I fear this site is heading down the elitist road, when I see commentators use phrases like lay-atheist I cringe at the thought of an atheist group building a church-type hierarchy – that is not what we should be about. As has been said by others, we can get scientific news from a variety of sources but what we need is opinion from eveyone, whether we agree with it or not.

    The actor Patrick McGoohan when interviewed about his TV series the Prisoner said: ” I wanted to make people think, it is important people think as when they stop thinking that is when you get things like Hitler and his lot taking over.”

    Are thoughts and view are inportant, regardless of who we are.

    • . Laurie, this is a very good point but it works both ways. America gets bad press, often wrongly so, in much of Europe and part of this is we are given false views of American thinking – the Bible-belt and faith brigade are very loud and if we do not have contact with people like you those myths will continue spread.

      I think the US is a victim of its own success. The entertainment industry, ( TV and film) is dominated by US content. This gives us the view that most of its citizens are preoccupied by rather twee concerns and have no knowledge or desire for knowledge about the rest of the world. For citizens of countries other than the US, it’s a pleasant discovery when you come across Americans who don’t fit the stereotype.

  40. @ Katy Cordeth June 16 12.14 am

    You’re in fine fettle.

    @Phil Rimmer June 16 7.56am and
    @Stafford Gordon June 16

    Congratulations on finding a way to subvert the new Reply protocol and avoid having your comments tucked away under the original post!

  41. @Stephen Mynett
    Jun 16, 2014 at 11:03 am

    I didn’t say I want no American content. Just keep it on an even keel. It sucks to be a lonely atheist in U.S. it’s true, but no one is threatening to kill me for it. Let’s throw strong support to the African-Middle East-South American-etc Atheists and all victims of Judaism, Islam and Xianity everywhere.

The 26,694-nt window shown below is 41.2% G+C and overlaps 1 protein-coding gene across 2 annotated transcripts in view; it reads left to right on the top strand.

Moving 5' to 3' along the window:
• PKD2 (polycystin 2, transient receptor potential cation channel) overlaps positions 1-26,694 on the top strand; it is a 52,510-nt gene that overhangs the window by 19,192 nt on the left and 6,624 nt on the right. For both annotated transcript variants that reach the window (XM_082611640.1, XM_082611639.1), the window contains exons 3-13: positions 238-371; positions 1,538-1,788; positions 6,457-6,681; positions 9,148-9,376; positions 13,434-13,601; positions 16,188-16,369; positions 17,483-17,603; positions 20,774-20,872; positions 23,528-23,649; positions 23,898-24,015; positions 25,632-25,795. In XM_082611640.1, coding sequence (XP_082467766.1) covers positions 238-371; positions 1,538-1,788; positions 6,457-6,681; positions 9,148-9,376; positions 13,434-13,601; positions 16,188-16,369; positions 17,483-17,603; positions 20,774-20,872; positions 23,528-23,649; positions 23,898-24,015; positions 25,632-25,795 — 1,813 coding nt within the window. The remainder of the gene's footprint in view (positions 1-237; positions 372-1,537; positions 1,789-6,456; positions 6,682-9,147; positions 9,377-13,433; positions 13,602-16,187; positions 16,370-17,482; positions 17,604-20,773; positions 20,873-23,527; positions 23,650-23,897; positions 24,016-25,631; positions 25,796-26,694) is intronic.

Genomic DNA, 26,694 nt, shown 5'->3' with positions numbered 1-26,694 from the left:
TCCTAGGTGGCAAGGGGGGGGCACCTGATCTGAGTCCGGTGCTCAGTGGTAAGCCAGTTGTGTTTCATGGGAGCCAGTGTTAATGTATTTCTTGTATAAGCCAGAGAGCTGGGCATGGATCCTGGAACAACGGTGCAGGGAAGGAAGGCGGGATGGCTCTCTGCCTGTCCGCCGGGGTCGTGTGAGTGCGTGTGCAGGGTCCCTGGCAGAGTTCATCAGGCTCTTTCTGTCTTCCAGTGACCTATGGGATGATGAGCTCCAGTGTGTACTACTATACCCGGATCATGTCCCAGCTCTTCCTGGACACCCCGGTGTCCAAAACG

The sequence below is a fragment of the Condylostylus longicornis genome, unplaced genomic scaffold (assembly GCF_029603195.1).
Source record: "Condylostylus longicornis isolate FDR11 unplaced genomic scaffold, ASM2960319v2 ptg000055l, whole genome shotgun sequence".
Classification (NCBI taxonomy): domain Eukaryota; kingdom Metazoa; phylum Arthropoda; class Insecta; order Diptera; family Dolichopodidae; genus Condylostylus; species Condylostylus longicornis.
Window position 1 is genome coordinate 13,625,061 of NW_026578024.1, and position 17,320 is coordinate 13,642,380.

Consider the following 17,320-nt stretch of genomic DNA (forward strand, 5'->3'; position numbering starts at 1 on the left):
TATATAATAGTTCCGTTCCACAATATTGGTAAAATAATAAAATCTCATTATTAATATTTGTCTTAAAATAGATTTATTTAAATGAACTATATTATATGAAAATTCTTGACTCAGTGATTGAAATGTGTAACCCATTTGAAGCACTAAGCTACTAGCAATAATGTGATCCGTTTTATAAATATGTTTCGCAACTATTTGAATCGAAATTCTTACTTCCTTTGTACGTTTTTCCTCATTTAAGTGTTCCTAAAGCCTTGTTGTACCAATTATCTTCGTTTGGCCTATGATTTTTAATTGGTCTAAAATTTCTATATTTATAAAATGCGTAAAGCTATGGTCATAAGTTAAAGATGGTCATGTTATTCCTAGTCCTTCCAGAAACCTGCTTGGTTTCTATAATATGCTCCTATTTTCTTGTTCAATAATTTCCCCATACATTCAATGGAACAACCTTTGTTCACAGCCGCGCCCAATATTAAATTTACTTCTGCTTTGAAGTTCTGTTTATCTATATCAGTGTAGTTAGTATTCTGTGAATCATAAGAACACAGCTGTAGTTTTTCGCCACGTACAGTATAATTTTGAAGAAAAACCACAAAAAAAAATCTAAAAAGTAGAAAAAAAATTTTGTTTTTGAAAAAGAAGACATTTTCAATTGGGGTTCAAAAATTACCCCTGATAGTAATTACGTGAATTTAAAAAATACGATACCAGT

~written while watching news reports of ISIS sweep through Iraq, slaughtering everyone in it’s path. Despair.

      • Wow, so inspiring. The poor guy. You’re right, he could use some serious support. Pity there was no commenting. He’d make a wonderful speaker at conventions. That article was exactly what I was describing above. I had heard about the ridiculous statue situation some time ago but I’d lost all track of him since then.

      • Sanal Edamaruku is on twitter with several thousand followers. He is still president of the Indian and international rationalist associations, I believe. He can be contacted via twitter on facebook (I think) and by e-mail. He is afraid of being assassinated if he returns to India or being locked up for years while awaiting trial on charges brought by fanatical Catholics.

        @SanalEdamaruku
        President of Rationalist International and Indian Rationalist Association. Author, TV commentator and defender of reason, science and secularism.
        Helsinki, Finland
        rationalistinternational.net/home/sanal_eda…

  42. I had to scroll all the way down to the bottom to comment on this.
    It would be nice to have it up the top again.
    The original comment system was fine,but if I have to complain about and/or report an inappropriate comment,it would be mine.
    Nothing offends me ,it’s a great way to be.
    I just have a problem spelling nuc

  43. I seriously wonder if it was a design goal of the new site to get people to comment less. I just went to comment on the article about Wikipedia and I couldn’t, all I get, as with most of the articles now, is directed to the original site. Of course I can comment there but that was what made this site special in the past was that there was a dedicated community. And what’s with all the articles from the Camel guy? And why are some of them essentially just ads (e.g., last chance to get this cool Plato T shirt)?? But back to commenting Was less commenting the goal? Are media celebrities measured in Tweets and Facebook likes so that’s what Richard wants these days?